When you set up an Oculus Rift, as I did this morning, with much misplugging of wires and bumping of head on underside of desk, you are greeted with a few vistas to acclimatise you to this brave new world of virtual reality that you are entering. And I mean entering. One of these vistas offers a brooding steampunkish cityscape, with scalpel towers rising into a gloomy sky while luminous airships drift up and down the skyscraper canyons. I was dazzled for a few seconds, and then I realised it was just a nearly-static diorama. If it was the start screen for a new Batman game, say, I would think it was artful and stylish and little more. I might take a screenshot and move on. But then I leaned forward and realised something else: I was sat on the precipice of a thirty-storey drop. I was dazzled all over again: VR has taken a skybox and slotted me right inside it.
This sense of being dazzled by the ostensibly familiar came back when I loaded up Chronos, a game I'd heard quite a bit about, since a lot of people are arguing that it proves that VR can cope pretty well with traditional third-person action games. It can! But in the process, it also makes traditional third-person action games feel freakishly new, at least for the opening hour or so. You know that thing about how people are more likely to be emotionally engaged in movies if they watch them on a plane? The way that the slight vulnerability of separation with the earth makes you laugh harder at The Other Guys or weep more freely during The Unknown Known (just me?). I think there's a little of that going on with VR, that you are predisposed to bedazzlement by a combination of isolation and novelty. But Chronos suggests that there is something more at work too.
On paper, Chronos is fairly standard: it's a fantasy hack and slash in which you move between a gloomy futuristic reality and a rocky, candlelit world of trolls, blacksmiths and dragons, by means of glowing chunks of rune that you encounter as you explore. Combat is Zelda-ish, with light Dark Souls flourishes: there's a lock-on and simple sword combos, but you get a shield, too, which comes with a parry move, and you can upgrade weapons as you progress. There are a handful of systems apparent after an hour or so's play, and some of them are quite neat: every time you die, your character ages by one year, eventually tilting your build away from physical strength to arcane magic (as a 37-year-old, I can confirm the truth in this.) In many ways, though, Chronos is a throwback.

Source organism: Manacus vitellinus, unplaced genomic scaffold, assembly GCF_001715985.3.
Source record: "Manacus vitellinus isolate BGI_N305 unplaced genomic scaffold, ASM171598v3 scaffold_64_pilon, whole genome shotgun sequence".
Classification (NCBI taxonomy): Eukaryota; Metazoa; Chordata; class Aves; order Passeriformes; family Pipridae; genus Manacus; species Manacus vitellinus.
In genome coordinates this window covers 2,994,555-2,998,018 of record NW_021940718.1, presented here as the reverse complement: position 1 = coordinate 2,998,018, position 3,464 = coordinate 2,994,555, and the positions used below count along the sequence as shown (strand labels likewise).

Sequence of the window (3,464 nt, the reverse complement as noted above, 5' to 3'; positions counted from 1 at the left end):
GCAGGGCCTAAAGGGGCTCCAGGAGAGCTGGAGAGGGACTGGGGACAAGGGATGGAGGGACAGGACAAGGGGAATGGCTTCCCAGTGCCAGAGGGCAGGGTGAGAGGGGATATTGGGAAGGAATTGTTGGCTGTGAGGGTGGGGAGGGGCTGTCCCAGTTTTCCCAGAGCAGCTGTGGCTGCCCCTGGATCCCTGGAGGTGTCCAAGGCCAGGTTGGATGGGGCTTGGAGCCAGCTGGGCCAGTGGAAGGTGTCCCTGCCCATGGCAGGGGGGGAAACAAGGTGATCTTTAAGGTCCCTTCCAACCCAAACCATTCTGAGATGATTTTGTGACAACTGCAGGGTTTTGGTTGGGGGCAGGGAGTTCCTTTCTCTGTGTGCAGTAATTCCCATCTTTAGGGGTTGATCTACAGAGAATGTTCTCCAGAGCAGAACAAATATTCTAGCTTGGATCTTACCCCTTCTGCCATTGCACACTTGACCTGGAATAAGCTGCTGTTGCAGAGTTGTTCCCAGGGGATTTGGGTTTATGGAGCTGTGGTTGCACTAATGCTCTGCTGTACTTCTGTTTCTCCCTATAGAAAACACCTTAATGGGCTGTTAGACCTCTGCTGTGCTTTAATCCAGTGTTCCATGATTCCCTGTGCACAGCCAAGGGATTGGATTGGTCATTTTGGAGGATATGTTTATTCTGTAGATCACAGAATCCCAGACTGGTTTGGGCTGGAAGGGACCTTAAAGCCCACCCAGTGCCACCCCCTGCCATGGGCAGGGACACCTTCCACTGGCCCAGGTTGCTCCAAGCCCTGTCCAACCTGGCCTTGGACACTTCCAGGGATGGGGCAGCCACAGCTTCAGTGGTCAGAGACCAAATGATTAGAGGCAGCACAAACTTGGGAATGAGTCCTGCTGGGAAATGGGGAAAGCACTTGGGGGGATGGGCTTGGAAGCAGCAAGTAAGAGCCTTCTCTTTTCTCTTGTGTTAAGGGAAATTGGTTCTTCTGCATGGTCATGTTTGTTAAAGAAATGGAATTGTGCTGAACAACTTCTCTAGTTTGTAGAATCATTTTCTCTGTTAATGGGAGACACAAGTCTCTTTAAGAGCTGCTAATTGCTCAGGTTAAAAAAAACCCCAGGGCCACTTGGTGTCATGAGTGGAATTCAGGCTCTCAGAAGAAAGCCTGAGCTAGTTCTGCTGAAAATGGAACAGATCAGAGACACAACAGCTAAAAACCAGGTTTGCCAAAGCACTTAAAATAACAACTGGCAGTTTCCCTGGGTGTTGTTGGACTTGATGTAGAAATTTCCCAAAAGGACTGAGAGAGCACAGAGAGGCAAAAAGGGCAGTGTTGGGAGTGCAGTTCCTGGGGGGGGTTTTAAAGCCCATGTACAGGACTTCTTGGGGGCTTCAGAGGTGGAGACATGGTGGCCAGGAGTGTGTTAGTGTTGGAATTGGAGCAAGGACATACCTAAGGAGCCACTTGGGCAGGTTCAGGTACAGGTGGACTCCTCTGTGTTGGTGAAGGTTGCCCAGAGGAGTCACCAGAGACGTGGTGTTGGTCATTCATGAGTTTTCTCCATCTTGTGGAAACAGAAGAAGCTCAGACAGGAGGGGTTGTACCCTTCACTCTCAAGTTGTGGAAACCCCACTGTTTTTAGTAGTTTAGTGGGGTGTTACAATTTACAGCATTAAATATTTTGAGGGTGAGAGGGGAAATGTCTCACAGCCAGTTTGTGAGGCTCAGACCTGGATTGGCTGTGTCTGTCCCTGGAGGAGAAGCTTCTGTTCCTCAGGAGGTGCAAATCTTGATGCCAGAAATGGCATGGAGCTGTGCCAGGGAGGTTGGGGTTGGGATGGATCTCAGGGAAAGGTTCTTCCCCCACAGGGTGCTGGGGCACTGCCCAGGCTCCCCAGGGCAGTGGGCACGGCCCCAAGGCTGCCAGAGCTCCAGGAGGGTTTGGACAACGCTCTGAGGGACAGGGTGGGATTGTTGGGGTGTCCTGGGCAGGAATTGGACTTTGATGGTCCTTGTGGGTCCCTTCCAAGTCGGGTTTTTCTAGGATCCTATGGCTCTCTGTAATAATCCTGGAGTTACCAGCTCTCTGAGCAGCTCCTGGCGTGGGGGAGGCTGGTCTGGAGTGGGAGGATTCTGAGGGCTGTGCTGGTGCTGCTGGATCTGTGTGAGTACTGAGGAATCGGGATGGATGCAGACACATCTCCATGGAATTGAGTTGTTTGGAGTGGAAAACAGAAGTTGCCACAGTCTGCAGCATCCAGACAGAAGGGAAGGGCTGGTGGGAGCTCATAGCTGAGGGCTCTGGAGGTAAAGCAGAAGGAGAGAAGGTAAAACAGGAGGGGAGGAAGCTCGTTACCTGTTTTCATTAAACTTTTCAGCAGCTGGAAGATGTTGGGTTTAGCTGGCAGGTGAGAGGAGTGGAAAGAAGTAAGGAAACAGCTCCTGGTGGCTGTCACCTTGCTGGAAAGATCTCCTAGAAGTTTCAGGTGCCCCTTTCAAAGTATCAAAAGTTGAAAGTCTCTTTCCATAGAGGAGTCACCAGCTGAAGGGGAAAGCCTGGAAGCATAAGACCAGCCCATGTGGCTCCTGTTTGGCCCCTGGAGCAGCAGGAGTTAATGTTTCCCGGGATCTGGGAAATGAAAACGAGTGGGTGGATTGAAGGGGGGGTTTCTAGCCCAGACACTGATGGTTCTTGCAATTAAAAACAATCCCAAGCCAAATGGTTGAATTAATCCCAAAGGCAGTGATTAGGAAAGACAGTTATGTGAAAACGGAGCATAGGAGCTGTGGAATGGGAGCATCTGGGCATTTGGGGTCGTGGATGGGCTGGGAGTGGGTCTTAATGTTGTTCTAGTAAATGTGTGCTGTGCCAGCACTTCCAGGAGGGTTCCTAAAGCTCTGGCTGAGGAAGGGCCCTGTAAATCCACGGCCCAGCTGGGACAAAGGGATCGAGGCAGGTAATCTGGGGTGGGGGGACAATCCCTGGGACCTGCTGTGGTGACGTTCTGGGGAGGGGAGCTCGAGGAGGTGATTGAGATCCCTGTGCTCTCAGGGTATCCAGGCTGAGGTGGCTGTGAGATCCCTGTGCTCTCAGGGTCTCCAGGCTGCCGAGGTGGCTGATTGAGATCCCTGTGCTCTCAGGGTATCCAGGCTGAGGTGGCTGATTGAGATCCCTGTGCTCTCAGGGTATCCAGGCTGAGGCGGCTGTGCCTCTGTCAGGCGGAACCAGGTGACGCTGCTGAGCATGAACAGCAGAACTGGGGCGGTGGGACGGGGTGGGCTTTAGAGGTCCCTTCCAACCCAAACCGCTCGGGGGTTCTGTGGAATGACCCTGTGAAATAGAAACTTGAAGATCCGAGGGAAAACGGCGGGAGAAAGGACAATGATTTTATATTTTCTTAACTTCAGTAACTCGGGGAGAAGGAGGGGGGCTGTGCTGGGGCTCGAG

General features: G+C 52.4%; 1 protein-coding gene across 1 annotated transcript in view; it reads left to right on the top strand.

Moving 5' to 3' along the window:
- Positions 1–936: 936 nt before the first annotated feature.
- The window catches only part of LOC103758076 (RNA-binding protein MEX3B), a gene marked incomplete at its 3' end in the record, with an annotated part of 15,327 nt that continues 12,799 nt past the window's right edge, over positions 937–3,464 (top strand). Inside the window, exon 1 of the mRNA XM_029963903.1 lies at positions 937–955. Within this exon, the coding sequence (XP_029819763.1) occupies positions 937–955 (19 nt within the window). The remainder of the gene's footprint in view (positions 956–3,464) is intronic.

What's really interesting about this game, I would argue, is your relationship to your on-screen avatar, and I don't think that would be the case if I wasn't peering into this world through a headset. Chronos is third-person, but it's not the third-person of Nathan Drake or Zelda, where you're a Steadicam obligingly tracking along behind the hero of the adventure, cresting hills and wading through long grass. It's the third-person of old adventure games: you move slickly from one cinematic perspective to another as your character navigates the simple, beautifully dressed environments. But those cinematic perspectives aren't entirely fixed. You can move your head around to see more of the environment, turning to track your hero's progress as you guide them with the control pad, perhaps, or ignoring them completely to stare at the sky, or over a cliff-edge.
In other words, Chronos implicitly casts you as two people: the hero with a sword who you put through their paces one encounter or simple puzzle at a time, and the person - you, perhaps - viewing them from a distance. It's a fascinating, and slightly creepy relationship. At times, I've lost track of my character entirely as I push them in one direction while I examine the floor textures. At others, I bring them in close to where I am, and they unseeingly stare at me while I study their face. Their face, not mine. There is something a little voyeuristic about Chronos.
This sense of separation is built up in other ways: moving into an elevator or climbing up a ladder are actually prebaked animations, although you might not notice it as you ghost through the control pad movements regardless. Equally, when an elevator door shuts on the hero, you often remain in the empty room for a few seconds before transitioning to the new scene: actor, certainly, but also audience.
Chronos is already good fun, so this patina of playful creepiness is merely an interesting VR distraction, but I suspect somebody at some point is going to make a game that builds on it in unexpected ways. Games have always had a more complex relationship with identity and perhaps even complicity than many other mediums: VR makes this wonderfully, worryingly explicit.